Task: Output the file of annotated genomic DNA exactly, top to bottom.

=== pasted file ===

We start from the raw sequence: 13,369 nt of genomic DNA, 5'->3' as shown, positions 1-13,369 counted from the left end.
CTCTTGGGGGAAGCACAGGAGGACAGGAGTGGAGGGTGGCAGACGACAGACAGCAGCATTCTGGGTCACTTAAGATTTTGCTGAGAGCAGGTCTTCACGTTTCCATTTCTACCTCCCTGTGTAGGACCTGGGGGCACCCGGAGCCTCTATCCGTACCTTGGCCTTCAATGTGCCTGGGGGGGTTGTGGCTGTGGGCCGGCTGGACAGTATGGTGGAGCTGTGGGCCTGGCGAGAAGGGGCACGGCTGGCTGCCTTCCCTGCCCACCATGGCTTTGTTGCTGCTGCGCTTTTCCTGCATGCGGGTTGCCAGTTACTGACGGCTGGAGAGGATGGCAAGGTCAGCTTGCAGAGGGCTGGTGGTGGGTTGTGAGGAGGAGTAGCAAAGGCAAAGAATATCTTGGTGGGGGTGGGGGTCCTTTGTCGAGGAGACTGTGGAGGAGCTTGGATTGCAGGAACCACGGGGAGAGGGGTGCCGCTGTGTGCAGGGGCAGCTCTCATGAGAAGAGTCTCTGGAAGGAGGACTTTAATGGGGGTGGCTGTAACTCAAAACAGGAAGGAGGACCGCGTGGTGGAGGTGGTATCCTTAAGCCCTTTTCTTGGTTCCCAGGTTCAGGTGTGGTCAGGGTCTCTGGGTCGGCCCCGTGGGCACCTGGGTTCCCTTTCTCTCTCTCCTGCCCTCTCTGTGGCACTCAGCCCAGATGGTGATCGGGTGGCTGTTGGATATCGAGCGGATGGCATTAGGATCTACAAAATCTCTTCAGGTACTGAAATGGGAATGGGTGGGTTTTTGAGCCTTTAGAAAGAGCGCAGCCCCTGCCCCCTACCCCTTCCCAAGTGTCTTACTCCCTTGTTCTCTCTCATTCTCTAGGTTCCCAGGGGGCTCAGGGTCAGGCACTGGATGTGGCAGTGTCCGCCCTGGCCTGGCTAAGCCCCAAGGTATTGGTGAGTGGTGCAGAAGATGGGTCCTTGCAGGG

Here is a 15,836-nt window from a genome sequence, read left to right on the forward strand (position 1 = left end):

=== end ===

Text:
We start from the raw sequence: 13,369 nt of genomic DNA, 5'->3' as shown, positions 1-13,369 counted from the left end.
CTCTTGGGGGAAGCACAGGAGGACAGGAGTGGAGGGTGGCAGACGACAGACAGCAGCATTCTGGGTCACTTAAGATTTTGCTGAGAGCAGGTCTTCACGTTTCCATTTCTACCTCCCTGTGTAGGACCTGGGGGCACCCGGAGCCTCTATCCGTACCTTGGCCTTCAATGTGCCTGGGGGGGTTGTGGCTGTGGGCCGGCTGGACAGTATGGTGGAGCTGTGGGCCTGGCGAGAAGGGGCACGGCTGGCTGCCTTCCCTGCCCACCATGGCTTTGTTGCTGCTGCGCTTTTCCTGCATGCGGGTTGCCAGTTACTGACGGCTGGAGAGGATGGCAAGGTCAGCTTGCAGAGGGCTGGTGGTGGGTTGTGAGGAGGAGTAGCAAAGGCAAAGAATATCTTGGTGGGGGTGGGGGTCCTTTGTCGAGGAGACTGTGGAGGAGCTTGGATTGCAGGAACCACGGGGAGAGGGGTGCCGCTGTGTGCAGGGGCAGCTCTCATGAGAAGAGTCTCTGGAAGGAGGACTTTAATGGGGGTGGCTGTAACTCAAAACAGGAAGGAGGACCGCGTGGTGGAGGTGGTATCCTTAAGCCCTTTTCTTGGTTCCCAGGTTCAGGTGTGGTCAGGGTCTCTGGGTCGGCCCCGTGGGCACCTGGGTTCCCTTTCTCTCTCTCCTGCCCTCTCTGTGGCACTCAGCCCAGATGGTGATCGGGTGGCTGTTGGATATCGAGCGGATGGCATTAGGATCTACAAAATCTCTTCAGGTACTGAAATGGGAATGGGTGGGTTTTTGAGCCTTTAGAAAGAGCGCAGCCCCTGCCCCCTACCCCTTCCCAAGTGTCTTACTCCCTTGTTCTCTCTCATTCTCTAGGTTCCCAGGGGGCTCAGGGTCAGGCACTGGATGTGGCAGTGTCCGCCCTGGCCTGGCTAAGCCCCAAGGTATTGGTGAGTGGTGCAGAAGATGGGTCCTTGCAGGG

Here is a 15,836-nt window from a genome sequence, read left to right on the forward strand (position 1 = left end):